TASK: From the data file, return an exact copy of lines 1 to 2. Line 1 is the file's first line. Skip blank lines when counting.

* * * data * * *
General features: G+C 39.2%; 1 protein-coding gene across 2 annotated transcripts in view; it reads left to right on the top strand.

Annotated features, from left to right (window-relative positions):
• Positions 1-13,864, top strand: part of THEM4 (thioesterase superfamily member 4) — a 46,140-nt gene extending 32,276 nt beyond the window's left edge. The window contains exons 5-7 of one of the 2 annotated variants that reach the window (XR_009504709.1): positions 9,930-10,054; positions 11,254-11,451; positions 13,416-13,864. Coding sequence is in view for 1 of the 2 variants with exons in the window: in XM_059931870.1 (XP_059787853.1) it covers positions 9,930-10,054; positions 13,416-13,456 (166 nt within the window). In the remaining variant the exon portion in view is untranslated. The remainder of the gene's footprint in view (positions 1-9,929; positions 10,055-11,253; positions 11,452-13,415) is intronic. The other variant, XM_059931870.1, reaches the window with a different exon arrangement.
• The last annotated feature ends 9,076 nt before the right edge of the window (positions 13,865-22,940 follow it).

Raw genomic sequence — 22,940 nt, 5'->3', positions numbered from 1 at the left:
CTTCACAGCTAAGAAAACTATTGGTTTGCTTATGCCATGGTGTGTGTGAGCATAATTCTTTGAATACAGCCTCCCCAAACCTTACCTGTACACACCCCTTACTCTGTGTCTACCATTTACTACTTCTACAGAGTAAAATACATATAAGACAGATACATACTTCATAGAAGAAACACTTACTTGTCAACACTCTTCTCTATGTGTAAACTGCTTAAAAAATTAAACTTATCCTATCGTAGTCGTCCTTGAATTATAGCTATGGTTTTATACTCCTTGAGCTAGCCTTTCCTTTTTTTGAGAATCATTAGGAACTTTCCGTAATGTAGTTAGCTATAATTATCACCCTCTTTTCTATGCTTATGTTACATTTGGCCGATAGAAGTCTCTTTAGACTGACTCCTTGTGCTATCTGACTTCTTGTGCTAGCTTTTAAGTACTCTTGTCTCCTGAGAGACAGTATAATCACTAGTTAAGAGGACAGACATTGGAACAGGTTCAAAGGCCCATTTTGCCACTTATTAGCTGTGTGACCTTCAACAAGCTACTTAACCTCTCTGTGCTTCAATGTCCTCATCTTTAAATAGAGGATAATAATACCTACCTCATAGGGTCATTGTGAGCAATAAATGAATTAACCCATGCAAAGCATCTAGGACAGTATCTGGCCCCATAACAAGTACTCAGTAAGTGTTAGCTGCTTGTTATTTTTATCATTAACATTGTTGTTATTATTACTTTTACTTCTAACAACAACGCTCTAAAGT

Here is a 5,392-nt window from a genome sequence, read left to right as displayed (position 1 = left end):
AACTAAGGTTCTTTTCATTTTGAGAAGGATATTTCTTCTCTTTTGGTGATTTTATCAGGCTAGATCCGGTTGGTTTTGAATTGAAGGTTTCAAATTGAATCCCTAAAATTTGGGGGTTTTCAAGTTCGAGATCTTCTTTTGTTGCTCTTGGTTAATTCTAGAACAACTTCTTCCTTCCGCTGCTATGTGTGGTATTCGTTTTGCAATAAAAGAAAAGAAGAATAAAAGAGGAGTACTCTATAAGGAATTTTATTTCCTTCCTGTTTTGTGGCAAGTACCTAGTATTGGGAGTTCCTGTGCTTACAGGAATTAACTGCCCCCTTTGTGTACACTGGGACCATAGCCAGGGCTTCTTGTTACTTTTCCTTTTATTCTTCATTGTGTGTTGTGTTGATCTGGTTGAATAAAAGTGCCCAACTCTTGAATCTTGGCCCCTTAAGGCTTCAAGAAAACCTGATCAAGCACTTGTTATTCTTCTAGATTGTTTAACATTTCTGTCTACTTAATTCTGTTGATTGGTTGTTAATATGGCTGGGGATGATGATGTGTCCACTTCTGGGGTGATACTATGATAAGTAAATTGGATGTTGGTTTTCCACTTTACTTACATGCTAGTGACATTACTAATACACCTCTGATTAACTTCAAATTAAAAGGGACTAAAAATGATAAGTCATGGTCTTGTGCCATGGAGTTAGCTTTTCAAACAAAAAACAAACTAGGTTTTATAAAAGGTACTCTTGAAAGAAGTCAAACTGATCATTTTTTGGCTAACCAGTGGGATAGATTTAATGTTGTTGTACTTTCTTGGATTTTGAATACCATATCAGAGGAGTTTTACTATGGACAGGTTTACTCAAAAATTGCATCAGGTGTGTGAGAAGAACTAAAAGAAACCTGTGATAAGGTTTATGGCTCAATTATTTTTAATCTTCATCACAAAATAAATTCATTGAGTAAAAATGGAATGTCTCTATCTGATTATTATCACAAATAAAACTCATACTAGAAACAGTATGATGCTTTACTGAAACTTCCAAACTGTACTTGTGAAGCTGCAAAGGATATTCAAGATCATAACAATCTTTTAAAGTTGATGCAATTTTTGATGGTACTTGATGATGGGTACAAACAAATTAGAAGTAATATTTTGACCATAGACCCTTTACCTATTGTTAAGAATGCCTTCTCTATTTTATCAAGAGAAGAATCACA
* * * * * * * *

General features: G+C 39.2%; 1 protein-coding gene across 2 annotated transcripts in view; it reads left to right on the top strand.

Annotated features, from left to right (window-relative positions):